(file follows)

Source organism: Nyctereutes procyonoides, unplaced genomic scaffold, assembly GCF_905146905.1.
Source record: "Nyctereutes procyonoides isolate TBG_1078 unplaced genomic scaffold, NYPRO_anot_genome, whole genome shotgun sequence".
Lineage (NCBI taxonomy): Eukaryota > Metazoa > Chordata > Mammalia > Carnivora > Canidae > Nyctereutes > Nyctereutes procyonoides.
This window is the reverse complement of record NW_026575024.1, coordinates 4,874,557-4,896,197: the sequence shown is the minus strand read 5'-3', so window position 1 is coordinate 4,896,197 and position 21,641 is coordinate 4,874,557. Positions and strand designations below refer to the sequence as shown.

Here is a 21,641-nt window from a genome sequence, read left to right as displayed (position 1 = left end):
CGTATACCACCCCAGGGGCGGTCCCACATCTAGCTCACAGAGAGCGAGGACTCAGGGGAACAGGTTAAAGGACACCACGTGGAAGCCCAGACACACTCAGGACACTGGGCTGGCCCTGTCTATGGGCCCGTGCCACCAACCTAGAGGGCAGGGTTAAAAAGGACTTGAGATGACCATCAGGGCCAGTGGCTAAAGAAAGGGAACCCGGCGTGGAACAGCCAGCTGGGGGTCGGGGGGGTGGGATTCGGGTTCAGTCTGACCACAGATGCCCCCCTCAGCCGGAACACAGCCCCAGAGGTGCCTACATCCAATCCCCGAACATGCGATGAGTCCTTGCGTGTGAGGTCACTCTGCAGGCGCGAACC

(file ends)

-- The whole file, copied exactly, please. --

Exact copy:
Source organism: Nyctereutes procyonoides, unplaced genomic scaffold, assembly GCF_905146905.1.
Source record: "Nyctereutes procyonoides isolate TBG_1078 unplaced genomic scaffold, NYPRO_anot_genome, whole genome shotgun sequence".
Lineage (NCBI taxonomy): Eukaryota > Metazoa > Chordata > Mammalia > Carnivora > Canidae > Nyctereutes > Nyctereutes procyonoides.
This window is the reverse complement of record NW_026575024.1, coordinates 4,874,557-4,896,197: the sequence shown is the minus strand read 5'-3', so window position 1 is coordinate 4,896,197 and position 21,641 is coordinate 4,874,557. Positions and strand designations below refer to the sequence as shown.

Here is a 21,641-nt window from a genome sequence, read left to right as displayed (position 1 = left end):
CGTATACCACCCCAGGGGCGGTCCCACATCTAGCTCACAGAGAGCGAGGACTCAGGGGAACAGGTTAAAGGACACCACGTGGAAGCCCAGACACACTCAGGACACTGGGCTGGCCCTGTCTATGGGCCCGTGCCACCAACCTAGAGGGCAGGGTTAAAAAGGACTTGAGATGACCATCAGGGCCAGTGGCTAAAGAAAGGGAACCCGGCGTGGAACAGCCAGCTGGGGGTCGGGGGGGTGGGATTCGGGTTCAGTCTGACCACAGATGCCCCCCTCAGCCGGAACACAGCCCCAGAGGTGCCTACATCCAATCCCCGAACATGCGATGAGTCCTTGCGTGTGAGGTCACTCTGCAGGCGCGAACC